The Incredible Facts You Should Know About Barcelona's Sagrada Familia
The Basilica of the Sagrada Familia, Barcelona’s most visited site, draws over two million people every year. Over a century of construction has allowed its present-day builders to marry the Roman Catholic church’s late gothic designs with modern technology, allowing for unprecedented engineering marvels, while adopting blueprints made in the latter part of the 1800s.
Multiple pillars reach up to the roof of the Sagrada Familia, creating a
Here are eight incredible facts about the history and architecture of the unique heritage site, which is steeped in symbolism, and sometimes, controversy.
Its architect, Antoni Gaudi, is buried inside the church.
Antoni Gaudi (June 25, 1852 – June 10, 1926), whose design is the blueprint being adopted by present-day architects in finishing construction, is interred at the Chapel of Our Lady of Mt. Carmel inside the church.
It has been in construction for over 136 years.
The church in 1915
It is expected to be finished in 2032, exactly 150 years after construction began. By historical standards, the construction pace of the Sagrada Familia is oddly slow, which is attributed to a slew of factors, including two World Wars, a civil war, lack of funding, and very ambitious design.
In contrast, the Great Pyramid of Giza took 60 years to finish, and that was completed 5,000 years ago.
It is one of the first structures of the 21st century to use 3D printing.
While 3D printing technology has only been in vogue in the past five years, the construction at the basilica has been using 3D printers since 2001. One of the reasons why the construction of the church is moving at such a slow pace is that engineers from different generations found it difficult to implement Gaudi’s design. With advances in technology, construction has seen a much faster pace in the last two decades.
There is a high-speed rail running directly beneath the church.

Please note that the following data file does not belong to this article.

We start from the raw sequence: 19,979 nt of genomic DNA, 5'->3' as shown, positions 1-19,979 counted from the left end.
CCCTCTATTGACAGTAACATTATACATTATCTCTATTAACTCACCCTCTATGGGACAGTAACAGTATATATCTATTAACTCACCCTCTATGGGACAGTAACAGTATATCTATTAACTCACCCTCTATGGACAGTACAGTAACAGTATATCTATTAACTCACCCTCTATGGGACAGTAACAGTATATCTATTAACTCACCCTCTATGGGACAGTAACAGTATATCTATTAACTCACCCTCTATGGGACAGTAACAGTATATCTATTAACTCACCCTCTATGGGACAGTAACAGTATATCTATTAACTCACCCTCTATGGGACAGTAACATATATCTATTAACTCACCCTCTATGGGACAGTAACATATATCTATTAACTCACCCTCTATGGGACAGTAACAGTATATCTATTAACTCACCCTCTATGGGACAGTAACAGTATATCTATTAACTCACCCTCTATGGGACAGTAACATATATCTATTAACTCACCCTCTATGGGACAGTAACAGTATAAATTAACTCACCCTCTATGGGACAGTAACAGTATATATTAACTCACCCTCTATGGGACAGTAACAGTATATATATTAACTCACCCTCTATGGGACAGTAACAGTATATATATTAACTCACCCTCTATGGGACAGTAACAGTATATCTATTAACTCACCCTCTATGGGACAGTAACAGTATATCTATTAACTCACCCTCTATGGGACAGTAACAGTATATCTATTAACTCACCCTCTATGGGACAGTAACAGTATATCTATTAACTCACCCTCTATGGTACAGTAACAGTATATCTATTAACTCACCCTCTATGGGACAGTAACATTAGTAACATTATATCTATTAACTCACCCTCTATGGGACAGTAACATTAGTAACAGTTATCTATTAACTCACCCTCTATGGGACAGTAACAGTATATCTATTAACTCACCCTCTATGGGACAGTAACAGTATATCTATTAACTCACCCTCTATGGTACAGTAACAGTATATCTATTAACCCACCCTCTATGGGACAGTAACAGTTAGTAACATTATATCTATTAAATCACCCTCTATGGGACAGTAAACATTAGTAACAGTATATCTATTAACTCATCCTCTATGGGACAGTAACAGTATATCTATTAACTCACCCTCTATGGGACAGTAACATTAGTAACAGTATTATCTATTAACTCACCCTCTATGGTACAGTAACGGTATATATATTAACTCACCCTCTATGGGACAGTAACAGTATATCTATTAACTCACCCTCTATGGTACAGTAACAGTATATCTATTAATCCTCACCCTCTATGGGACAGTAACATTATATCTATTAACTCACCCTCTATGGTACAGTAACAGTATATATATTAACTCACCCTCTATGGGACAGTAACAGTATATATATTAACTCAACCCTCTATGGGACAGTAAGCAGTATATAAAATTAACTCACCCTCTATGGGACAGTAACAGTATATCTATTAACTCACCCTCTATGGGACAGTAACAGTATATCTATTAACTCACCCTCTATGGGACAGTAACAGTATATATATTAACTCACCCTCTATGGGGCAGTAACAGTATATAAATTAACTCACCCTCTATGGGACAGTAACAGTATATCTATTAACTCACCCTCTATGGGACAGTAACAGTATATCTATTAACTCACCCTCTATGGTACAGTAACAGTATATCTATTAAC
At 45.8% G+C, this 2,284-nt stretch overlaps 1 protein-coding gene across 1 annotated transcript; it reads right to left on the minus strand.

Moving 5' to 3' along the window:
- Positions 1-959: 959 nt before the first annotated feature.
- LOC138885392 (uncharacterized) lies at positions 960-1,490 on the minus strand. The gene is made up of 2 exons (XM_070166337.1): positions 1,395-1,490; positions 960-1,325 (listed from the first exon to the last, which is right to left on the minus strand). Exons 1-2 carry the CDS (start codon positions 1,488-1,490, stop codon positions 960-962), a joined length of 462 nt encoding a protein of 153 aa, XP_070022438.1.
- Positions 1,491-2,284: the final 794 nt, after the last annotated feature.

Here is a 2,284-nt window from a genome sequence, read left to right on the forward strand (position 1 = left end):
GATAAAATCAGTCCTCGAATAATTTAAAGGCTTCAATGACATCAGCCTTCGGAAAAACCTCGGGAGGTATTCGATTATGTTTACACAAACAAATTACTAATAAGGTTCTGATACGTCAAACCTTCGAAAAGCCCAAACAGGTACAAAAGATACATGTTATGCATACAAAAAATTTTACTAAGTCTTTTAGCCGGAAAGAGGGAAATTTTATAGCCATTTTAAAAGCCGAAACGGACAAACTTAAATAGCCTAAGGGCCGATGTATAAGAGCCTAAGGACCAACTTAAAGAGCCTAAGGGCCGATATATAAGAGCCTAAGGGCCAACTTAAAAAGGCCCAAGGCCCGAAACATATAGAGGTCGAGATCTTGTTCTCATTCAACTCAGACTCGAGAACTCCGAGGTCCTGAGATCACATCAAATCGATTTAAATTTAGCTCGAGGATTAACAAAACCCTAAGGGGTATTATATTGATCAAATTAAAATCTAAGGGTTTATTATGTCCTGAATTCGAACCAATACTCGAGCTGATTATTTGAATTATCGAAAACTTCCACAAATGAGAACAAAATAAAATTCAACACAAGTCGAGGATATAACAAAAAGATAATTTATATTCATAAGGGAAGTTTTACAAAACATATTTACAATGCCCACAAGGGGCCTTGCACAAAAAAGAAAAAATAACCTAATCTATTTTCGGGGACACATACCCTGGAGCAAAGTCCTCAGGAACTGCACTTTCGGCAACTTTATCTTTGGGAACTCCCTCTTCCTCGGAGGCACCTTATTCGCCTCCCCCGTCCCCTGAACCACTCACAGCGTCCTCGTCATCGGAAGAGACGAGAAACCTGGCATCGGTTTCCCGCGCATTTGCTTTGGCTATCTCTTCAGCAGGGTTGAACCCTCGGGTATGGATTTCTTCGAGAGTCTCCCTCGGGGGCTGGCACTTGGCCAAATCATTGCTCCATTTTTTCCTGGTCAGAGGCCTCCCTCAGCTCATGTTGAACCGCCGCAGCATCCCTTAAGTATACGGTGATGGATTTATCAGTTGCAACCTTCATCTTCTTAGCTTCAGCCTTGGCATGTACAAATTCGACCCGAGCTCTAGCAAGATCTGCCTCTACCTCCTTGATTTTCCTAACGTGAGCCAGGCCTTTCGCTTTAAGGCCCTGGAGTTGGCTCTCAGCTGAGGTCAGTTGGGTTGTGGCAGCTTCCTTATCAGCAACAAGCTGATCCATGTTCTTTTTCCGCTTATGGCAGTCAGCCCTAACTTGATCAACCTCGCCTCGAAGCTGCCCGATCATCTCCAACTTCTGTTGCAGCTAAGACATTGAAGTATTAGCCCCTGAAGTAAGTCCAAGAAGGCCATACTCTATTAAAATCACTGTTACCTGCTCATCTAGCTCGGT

When the proposal to build a connecting high-speed railway from Spain to France was touted in 2002, the church’s architects, engineers, and people from its surrounding
It took a magnificent feat of engineering and some advanced technology to prevent tremors during the
The church’s three façades represent the joyful, sorrowful, and glorious parts of Jesus’ life.
The church’s three façades are the Nativity Façade, which depicts a nativity scene, the Passion Façade which depicts Christ’s crucifixion, and the Glory Façade which represents the glory of Jesus when he ascended into heaven. These run parallel to the three original ‘decades’ when praying the different mysteries of the rosary.
Since these facades were done by different artists, the construction did not escape controversy. The Passion Façade received a lot of criticism for its very modern and abstract style that allegedly departs from Gaudi’s gothic design.
Ten more spires will rise on the church.
At present, the church has eight spires, which represent various saints and apostles. When construction finishes, it will have a total of 18 spires: 12 for the holy apostles, four for the Four Evangelists (Matthew, Mark, Luke, and John), one for Jesus, and one for the Virgin Mary.
In this model, parts already built are shown in brown (2018).
Construction is funded only by donations and alms from the people.
Sagrada Familia does not make use of any government or any church funds. It only uses donations and entrance fees from ordinary people who want to see the church and pray inside.
The basilica was given the title “Expiatory Temple,” because of the combined sacrifices and alms donated by the people to complete its construction. In Latin,
Its height has a very significant meaning.
Gaudi believed that no structure should stand higher than any of God’s creation, which is why once completed, Sagrada Familia will stand at exactly 170 meters high—a meter short of the Montjuïc hill that overlooks the church. This is a matter that its present-day builders are very intent on implementing. It is a homage to the ascetic and very humble life led by Gaudi.